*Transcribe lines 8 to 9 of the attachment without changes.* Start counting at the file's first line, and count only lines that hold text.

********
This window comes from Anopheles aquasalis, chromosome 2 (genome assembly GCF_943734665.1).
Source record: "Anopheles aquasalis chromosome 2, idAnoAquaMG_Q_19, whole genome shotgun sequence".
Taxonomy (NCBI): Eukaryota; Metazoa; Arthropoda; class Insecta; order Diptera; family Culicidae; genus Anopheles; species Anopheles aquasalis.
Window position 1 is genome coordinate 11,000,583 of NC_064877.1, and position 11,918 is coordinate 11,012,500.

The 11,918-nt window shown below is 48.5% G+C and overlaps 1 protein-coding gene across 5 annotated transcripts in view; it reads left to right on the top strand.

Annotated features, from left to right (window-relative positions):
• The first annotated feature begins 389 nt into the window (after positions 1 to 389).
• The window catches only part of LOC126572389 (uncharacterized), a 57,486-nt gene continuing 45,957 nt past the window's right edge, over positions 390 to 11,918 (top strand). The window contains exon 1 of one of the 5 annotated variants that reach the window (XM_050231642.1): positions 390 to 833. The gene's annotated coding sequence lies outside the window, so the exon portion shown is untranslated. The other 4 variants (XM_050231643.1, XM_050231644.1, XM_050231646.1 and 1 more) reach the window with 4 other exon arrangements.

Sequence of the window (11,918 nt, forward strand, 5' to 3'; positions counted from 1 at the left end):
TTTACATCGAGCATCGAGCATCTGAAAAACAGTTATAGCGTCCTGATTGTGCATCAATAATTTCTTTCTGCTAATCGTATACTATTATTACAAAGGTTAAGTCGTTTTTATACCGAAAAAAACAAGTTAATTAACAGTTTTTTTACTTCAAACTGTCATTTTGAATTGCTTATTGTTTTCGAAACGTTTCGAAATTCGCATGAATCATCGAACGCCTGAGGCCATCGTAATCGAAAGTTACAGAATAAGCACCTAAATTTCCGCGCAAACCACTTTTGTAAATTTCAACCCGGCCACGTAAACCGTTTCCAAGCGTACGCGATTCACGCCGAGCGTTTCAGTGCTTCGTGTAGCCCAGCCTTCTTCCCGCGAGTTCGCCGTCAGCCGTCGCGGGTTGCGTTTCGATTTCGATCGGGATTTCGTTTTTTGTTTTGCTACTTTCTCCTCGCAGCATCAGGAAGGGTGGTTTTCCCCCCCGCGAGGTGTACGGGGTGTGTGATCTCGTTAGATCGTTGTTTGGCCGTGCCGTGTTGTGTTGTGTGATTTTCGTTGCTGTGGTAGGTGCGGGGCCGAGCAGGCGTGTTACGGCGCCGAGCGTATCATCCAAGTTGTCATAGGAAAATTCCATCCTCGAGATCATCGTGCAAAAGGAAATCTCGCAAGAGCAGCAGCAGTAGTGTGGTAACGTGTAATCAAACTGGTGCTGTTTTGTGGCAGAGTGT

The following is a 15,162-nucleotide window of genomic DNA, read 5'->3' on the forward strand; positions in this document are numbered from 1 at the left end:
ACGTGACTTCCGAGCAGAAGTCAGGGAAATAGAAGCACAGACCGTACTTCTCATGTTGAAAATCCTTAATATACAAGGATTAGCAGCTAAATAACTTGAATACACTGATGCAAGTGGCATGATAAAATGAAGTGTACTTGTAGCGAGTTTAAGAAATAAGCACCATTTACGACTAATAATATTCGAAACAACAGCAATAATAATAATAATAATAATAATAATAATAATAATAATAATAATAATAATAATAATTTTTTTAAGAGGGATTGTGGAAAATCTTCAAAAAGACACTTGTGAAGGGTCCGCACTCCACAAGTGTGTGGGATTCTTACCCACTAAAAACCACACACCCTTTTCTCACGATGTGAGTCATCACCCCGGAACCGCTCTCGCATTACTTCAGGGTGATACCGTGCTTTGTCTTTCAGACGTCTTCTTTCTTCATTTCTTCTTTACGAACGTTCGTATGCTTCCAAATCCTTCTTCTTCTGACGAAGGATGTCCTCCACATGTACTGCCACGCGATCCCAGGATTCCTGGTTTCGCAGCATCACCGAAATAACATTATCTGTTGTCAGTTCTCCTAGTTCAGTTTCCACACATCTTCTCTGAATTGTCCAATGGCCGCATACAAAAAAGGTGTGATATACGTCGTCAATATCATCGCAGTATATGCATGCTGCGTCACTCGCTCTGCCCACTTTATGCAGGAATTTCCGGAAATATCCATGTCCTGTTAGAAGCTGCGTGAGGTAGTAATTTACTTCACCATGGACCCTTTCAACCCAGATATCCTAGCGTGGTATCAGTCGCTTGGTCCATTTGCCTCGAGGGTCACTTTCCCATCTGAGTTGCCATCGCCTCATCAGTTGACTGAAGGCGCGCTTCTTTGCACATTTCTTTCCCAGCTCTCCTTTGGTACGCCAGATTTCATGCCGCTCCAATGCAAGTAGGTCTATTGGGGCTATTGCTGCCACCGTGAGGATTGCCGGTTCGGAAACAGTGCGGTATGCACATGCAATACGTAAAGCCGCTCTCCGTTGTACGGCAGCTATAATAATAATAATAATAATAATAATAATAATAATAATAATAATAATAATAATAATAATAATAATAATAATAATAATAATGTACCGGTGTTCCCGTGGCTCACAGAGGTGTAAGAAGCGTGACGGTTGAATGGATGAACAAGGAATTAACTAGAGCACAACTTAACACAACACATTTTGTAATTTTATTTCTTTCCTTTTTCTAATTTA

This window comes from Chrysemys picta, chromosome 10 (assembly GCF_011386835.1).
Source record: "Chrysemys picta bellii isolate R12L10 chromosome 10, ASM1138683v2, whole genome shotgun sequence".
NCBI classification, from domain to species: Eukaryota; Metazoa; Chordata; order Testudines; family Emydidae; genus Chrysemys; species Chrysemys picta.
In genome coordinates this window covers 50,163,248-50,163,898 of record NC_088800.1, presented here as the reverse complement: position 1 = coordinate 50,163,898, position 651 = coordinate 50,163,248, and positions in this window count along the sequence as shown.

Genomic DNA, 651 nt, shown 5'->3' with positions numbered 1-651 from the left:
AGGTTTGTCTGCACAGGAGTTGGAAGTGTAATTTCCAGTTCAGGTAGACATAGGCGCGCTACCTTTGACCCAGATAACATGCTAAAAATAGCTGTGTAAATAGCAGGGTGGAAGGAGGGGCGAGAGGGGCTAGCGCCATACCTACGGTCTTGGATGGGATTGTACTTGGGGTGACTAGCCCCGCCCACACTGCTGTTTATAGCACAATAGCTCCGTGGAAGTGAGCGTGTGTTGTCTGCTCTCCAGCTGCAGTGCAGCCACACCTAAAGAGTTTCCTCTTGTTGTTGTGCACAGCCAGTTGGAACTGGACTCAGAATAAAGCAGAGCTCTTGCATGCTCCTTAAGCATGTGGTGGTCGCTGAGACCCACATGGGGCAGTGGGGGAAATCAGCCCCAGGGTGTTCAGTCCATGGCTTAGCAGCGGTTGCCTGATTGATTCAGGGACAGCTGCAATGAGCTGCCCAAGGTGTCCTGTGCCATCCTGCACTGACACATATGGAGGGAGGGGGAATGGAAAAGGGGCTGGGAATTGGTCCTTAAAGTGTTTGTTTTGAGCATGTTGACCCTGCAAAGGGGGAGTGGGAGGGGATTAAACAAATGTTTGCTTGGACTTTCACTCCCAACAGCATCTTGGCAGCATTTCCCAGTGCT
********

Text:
• The window catches only part of LOC126572389 (uncharacterized), a 57,486-nt gene continuing 45,957 nt past the window's right edge, over positions 390 to 11,918 (top strand). The window contains exon 1 of one of the 5 annotated variants that reach the window (XM_050231642.1): positions 390 to 833. The gene's annotated coding sequence lies outside the window, so the exon portion shown is untranslated. The other 4 variants (XM_050231643.1, XM_050231644.1, XM_050231646.1 and 1 more) reach the window with 4 other exon arrangements.

Sequence of the window (11,918 nt, forward strand, 5' to 3'; positions counted from 1 at the left end):